Providing people with an unparalleled home buying experience. Yes, the whole process should be easy for your team, but it’s even more important for the borrower. It should be uncomplicated, transparent, and error-free.
You Didn’t Make the Rules
But if you could, you probably have a few ideas about how to write them better. Many lenders and servicers make the effort to design proprietary rules.
You could have training manuals, continued education, and a top-notch system or process. However, constantly changing rules and regulations, new measures, and now a pandemic make shifting regulatory minutiae particularly straining.
Processing the right paperwork and meeting all of the demands is a high-stress job. Especially when the repercussions are fineable, or even fireable offenses.
So, many lenders find that the wise thing is to contract lawyers.
Legal advisors won’t focus on delivering a satisfactory mortgage experience. They’ll do the difficult job they were hired to do: crunch numbers, make sure the periods are in the right place, and hand off their findings (maybe to someone who doesn’t know what they’re looking at).
When it comes time to discuss the details, there could be a lot lost in translation. And again, this raises the question: if your organization is spending all its resources on regulatory issues, are you able to provide the lending experience that your borrowers expect?
How to Minimize Regulatory Risk
There are a few things your organization can do to minimize regulatory risk, such as that posed by escrow compliance.
First, build a culture of compliance. Everybody involved in lending and servicing must take responsibility for knowing, understanding, and executing on even the smallest details.
Second, keep sufficient staff in-house to handle these issues. If you originate or service many mortgages, this can be difficult and expensive if there’s no process or support to achieve scale.
Third, consider not worrying about it. Rather, let a third party worry about it for you. Hiring a vendor to manage the regulatory details will ensure that your institution enjoys a much larger, dedicated team of compliance experts to keep you on track—and provide strong support for your borrowers.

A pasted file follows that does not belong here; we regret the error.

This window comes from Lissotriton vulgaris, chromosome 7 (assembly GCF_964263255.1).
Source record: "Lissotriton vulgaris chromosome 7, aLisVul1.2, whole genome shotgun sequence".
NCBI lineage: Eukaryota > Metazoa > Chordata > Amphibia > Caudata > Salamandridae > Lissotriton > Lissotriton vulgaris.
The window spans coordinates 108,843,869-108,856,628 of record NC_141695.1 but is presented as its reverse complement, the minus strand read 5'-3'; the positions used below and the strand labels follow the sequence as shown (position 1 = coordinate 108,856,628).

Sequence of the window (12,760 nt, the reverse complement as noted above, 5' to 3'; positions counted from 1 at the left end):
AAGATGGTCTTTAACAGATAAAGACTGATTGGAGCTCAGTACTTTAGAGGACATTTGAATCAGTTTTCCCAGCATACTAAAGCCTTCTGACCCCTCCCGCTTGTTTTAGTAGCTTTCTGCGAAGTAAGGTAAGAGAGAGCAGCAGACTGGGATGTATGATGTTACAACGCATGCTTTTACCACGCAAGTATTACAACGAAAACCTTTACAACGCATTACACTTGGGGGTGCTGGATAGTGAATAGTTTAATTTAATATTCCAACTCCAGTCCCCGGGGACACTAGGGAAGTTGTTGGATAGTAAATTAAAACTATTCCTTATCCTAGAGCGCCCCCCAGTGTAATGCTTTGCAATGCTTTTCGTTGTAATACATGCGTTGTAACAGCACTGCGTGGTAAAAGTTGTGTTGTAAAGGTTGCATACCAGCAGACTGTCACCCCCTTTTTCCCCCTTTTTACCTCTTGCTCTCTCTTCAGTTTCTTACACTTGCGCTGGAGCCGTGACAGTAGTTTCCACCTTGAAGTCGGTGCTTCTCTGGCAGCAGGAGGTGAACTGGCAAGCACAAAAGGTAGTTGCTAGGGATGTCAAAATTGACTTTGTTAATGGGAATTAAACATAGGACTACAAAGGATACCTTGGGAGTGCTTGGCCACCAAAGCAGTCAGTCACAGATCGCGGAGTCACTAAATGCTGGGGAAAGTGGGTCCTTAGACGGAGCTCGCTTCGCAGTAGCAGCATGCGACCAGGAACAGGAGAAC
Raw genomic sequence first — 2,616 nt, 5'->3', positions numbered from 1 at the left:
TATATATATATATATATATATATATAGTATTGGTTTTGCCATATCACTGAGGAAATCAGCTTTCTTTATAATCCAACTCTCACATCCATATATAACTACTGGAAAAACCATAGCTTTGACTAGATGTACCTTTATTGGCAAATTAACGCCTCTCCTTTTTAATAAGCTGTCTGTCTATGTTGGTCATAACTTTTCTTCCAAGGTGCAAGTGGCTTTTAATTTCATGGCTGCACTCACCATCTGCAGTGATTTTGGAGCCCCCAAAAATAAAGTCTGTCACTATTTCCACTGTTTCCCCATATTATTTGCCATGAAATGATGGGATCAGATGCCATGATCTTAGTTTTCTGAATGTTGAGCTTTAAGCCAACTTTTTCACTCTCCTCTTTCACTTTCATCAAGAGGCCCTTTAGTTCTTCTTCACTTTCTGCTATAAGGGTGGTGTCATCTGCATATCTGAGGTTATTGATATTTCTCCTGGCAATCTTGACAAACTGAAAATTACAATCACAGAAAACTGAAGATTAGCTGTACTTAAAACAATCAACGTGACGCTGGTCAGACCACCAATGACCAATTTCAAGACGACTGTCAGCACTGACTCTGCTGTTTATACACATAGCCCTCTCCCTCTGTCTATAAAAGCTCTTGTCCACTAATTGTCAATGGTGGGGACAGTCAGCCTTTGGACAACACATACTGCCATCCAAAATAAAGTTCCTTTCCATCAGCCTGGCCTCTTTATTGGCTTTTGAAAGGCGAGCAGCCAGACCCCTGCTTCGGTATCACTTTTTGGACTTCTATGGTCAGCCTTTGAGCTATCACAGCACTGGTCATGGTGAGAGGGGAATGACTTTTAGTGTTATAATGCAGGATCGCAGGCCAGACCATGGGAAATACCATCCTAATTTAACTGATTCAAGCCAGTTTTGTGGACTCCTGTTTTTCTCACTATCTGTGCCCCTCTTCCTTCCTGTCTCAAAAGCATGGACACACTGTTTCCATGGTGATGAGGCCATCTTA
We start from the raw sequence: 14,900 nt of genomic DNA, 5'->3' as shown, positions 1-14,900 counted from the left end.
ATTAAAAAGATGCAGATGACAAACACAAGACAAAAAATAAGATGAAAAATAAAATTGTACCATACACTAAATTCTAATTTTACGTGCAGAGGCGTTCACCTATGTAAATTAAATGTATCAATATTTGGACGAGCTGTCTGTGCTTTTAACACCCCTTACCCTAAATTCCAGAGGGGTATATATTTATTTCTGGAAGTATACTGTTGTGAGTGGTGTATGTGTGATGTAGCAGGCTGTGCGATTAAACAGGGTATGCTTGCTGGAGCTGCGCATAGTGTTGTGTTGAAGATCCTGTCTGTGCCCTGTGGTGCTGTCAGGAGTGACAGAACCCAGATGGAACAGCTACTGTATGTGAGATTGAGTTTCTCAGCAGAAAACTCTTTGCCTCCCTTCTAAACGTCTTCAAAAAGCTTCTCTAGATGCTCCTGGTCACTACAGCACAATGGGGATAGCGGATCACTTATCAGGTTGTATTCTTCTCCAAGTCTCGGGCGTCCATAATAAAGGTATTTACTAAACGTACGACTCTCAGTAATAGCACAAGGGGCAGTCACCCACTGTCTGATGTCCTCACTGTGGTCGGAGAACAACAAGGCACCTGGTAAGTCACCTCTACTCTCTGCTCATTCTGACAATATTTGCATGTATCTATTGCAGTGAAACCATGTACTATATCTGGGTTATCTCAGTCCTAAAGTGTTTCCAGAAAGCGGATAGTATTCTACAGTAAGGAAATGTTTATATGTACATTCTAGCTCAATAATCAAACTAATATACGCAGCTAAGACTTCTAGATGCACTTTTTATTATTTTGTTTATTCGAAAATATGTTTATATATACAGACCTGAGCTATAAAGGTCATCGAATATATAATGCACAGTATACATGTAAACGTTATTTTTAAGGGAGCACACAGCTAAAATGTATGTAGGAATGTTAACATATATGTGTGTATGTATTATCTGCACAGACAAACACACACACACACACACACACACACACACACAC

Do What You Do Best: Help People Get in a House
Are you as daunted by escrow compliance as the average lender? Are there other mortgage servicing issues that expose your institution (or accounts) to increased regulatory scrutiny or risk? If you are, you have another option.
Outsourcing could be a great solution for your credit union. Certainly, you’ll save money. Plus, a dedicated third-party team is going to be able to do things faster. That means less hours spent trying to understand the problem, and more time to apply the answers.
Most importantly, the right mortgage servicer brings modern user experience (UX) principles to borrowers. Instead of clunky lender-side dashboards, weeks-long inquiries, and phone calls to other institutions, servicers like Valon bring attractive, intuitive digital dashboards to the borrower. This borrower-centric experience provides improved transparency and flexibility to borrowers—while cutting down the amount of manpower needed to actually service the mortgage.
Would you like to learn more about what a borrower-centric mortgage servicing team brings to the table?
Contact us for a short consultation about our partnerships with mortgage lenders.
CEO of Valon
Ex-investment and mortgage professional at Soros